The WineAlign team sat down in early August to taste through 18 wines from their impressive, premium portfolio. We had a tough time choosing a handful of favourites because there was so much consensus in finding quality across the board. Nevertheless here are the critics’ picks.

Barrel Room

Barrel Room

Two Sisters Franc Blanc 2016, Niagara Peninsula (To be released winter 2019 – price to be announced)

David Lawrason – This is a white sparkler based on red cabernet franc – so a blanc de noirs in French terminology. It is bright, taut and well-balanced with great acid grip. There are lemony, herbal notes and no sense of red berry fruit or colour. I really like the leafy subtle herbal refreshment. The length is excellent.
Michael Godel – Franc Blanc tastes just like white and black currants. The lime is all over in major douse. There is no funky complexity, it’s so smart and makes so much sense. Fresh and spirited. This franc blanc from Two Sisters will change how we think about Ontario Sparkling Wine and cabernet franc. Slated for a September release.

Two Sisters Vineyards Rosé 2017, VQA Niagara River

David Lawrason – This lovely rosé was “purpose grown,” in other words not a bled off red wine. Merlot, cabernet franc and cabernet sauvignon were farmed with more leaf cover to slow ripening and picked early. The only skin contact occurred between the picking and press. It is very pale. It has a fine, soft nose of strawberry, red currants, rhubarb and gentle leafiness. It is mid-weight, nicely lively with some pithy bitterness and very good intensity.
Steve Thurlow – This is very serious rosé with lovely lifted aromas and a very flavourful palate. Expect the nose to show red cherry, rhubarb and strawberry fruit with some sweet herbal notes. The palate is rich creamy and juicy with a fine balance and very good length. Don’t over-chill and try with baked salmon.
John Szabo – Forget the de-based rosé category and just think of this as fine wine. I love the pleasantly reductive side of this purpose-built rosé (not an afterthought of red wine making), but also the fruity, intense and complex nature and marvellous fragrance overall. The palate is dense and rich, quite remarkably intensely flavoured, with excellent length. Drink or hold short term even – this has the stuffing to age.
Michael Godel – Only the second vintage of the estate rosé in the categorical house style is 60 per cent merlot plus 20/20 cabernet franc and sauvignon blanc, under cork because it’s an extension of the red program. “Ultra-serious rosé,” explains Adam Pearce, bone-dry, 100 per cent purposed and sent through stainless. Raspberry and black raspberry fruity with leafy herbaceousness, released back in March. Really good acids. Really well made. A riverine pale pink wonder executed out of a cropping at the perimeter specifically for rosé. Not concerned about colour. “Whatever it tuns out as, that’s what it is,” shrugs Pearce.

Two Sisters Riesling 2016, VQA Twenty Mile Bench

David Lawrason – This is gorgeous, pristine and delicate just off-dry riesling with classic aromas of apricot, lemon, honey, vague petrol and spice. It is medium weight with a sense of richness yet classic riesling acidity and a hint of spritz to keep it lively. There is some sweetness throughout but the finish is just dry and bitter enough to provide balance. The length is excellent.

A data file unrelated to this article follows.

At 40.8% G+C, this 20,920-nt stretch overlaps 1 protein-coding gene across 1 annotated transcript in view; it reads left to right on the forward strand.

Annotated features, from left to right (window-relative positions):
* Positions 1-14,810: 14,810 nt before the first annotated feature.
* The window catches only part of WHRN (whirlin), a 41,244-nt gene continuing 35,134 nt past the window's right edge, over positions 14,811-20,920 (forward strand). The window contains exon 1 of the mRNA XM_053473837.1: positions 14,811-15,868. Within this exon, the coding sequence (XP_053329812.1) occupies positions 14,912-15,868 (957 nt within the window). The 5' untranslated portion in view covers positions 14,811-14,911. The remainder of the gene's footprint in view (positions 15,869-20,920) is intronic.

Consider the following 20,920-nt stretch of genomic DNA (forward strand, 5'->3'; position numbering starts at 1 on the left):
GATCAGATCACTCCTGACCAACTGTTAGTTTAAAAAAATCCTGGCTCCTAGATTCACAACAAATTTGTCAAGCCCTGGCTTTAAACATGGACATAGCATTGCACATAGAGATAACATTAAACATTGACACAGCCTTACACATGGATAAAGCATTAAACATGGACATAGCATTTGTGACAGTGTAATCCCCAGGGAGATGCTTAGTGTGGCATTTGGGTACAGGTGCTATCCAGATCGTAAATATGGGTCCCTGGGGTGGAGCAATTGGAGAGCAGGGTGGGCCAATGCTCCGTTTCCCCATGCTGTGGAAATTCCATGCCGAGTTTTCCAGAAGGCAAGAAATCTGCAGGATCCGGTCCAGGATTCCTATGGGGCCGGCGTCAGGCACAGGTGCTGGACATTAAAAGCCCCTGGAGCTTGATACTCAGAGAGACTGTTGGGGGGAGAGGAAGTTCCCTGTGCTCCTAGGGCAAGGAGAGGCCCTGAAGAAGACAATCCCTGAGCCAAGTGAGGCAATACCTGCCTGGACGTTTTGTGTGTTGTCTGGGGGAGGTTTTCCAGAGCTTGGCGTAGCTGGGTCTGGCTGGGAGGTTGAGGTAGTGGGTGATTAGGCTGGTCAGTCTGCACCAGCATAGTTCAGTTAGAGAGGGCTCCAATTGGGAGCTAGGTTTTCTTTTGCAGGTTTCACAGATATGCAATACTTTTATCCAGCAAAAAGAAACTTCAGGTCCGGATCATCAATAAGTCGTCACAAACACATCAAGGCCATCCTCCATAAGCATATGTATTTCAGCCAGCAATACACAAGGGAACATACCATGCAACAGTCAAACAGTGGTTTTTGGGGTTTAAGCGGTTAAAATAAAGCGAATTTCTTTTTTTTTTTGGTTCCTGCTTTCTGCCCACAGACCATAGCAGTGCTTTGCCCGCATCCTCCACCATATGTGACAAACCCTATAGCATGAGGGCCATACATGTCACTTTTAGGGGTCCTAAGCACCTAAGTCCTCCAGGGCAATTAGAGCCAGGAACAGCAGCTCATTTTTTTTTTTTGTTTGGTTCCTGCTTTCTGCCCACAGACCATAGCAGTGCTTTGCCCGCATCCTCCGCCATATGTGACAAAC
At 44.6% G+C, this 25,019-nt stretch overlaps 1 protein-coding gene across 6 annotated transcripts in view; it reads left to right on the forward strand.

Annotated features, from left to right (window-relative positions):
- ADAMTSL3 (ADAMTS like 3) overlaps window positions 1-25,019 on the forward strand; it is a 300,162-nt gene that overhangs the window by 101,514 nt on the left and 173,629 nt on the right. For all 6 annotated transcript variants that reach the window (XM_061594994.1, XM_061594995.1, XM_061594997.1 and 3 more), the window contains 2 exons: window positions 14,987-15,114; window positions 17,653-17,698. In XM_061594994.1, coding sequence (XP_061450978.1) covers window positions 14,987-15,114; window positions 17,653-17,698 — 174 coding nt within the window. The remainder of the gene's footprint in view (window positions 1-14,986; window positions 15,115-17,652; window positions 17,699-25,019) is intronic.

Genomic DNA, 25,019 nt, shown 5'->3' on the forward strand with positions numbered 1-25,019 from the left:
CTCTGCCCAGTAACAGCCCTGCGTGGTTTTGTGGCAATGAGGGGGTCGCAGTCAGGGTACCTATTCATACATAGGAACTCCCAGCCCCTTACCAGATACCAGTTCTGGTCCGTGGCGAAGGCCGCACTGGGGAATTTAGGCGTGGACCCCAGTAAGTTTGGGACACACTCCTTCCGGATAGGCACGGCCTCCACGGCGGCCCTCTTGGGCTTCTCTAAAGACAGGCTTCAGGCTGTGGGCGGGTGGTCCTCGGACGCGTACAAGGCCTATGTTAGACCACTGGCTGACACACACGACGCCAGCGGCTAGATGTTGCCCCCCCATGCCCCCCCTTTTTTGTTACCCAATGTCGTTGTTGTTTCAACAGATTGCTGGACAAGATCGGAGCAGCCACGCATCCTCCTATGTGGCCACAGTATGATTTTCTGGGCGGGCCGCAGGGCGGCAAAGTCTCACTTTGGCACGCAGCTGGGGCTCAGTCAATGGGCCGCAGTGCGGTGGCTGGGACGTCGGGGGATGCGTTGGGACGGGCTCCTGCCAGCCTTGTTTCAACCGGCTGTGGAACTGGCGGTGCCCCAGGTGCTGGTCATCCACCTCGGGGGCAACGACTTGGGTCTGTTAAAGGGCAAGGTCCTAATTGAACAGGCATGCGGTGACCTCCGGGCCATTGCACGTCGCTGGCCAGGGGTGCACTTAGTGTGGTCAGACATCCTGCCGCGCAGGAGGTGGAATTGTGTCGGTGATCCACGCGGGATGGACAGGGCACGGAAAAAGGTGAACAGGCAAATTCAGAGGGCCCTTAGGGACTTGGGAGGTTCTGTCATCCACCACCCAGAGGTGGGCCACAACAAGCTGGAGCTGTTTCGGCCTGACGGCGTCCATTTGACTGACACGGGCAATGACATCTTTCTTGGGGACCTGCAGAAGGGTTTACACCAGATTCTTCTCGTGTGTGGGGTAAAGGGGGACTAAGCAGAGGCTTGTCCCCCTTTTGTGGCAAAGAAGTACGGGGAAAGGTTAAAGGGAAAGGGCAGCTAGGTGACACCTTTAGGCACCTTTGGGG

Two Sisters Sauvignon Blanc 2017, VQA Niagara Peninsula

Steve Thurlow – This is a crisp fresh sauvignon with a delicate nose of nettles, peppermint, apple and cucumber. The palate is juicy with just enough sweetness to balance the acidity which is soft and lemony. Very good length.

Two Sisters Unoaked Chardonnay 2017, Niagara Peninsula (To be released January 2019)

John SzaboThis is surely one of the top examples of un-wooded chardonnay in Ontario, in fact, let’s just call it chardonnay. It’s clean, open, fragrant, with a broad range of ripe citrus (orange-tangerine), white peach and nectarine, apple and pear aromatics, in a mid-range, neither reductive nor oxidative style. The palate is fleshy, flavourful, quite intense in fact, with good to very good length. It’s not missing the touch of wood. 

Two Sisters Unoaked Chardonnay 2016, Niagara Peninsula

David Lawrason – Made from Beamsville Bench fruit, predominantly from the Lenko Vineyard, this shows lovely subtle creamy, complex aromas of lees and melon/pear fruit. It is medium-full bodied, very fresh, a touch sweet and rich, yet quite fine and fresh as well with good acidity. Seriously good, well designed un-oaked chardonnay – not just chardonnay without oak. Excellent length.

Two Sisters Cabernet Franc 2014, VQA Niagara River

Steve Thurlow – This is one of the best cabernet francs I can remember from Ontario. It is classically styled like Saumur Champigny with a lovely earthy peppery tone to the red and black berry fruit. It is full-bodied, finely balanced with a fine supple texture and excellent length.
John Szabo – A well-deserved platinum medal at the National Wine Awards of Canada, I first tasted it blind during the competition, and later for this profile. In both instances I find it to be an absolutely classic cool climate archetype, complete with all of the lovely earthy and peppery notes, fresh black fruit and graphite-like minerality typical of the variety. The palate is equally impressive, quite full-bodied, balanced, and supple. Tidy stuff.
Michael Godel – Released on Monday July 16th and now a Platinum Award winner at NWAC18. “This has everything that ’13 had but just a bit more weight, structure and complexity, plus volume, those last three meaning on the palate,” explains winemaker Adam Pearce. The focus, presence and confidence of this wine stand apart, all worked specific to place and the uniqueness of the appellation. Benefits from a double-lake effect and different soils. Chalk and river stone liquidity running as a river of its own right through. Drives the point of patience, to allow a vineyard the chance to speak of its singular phraseology.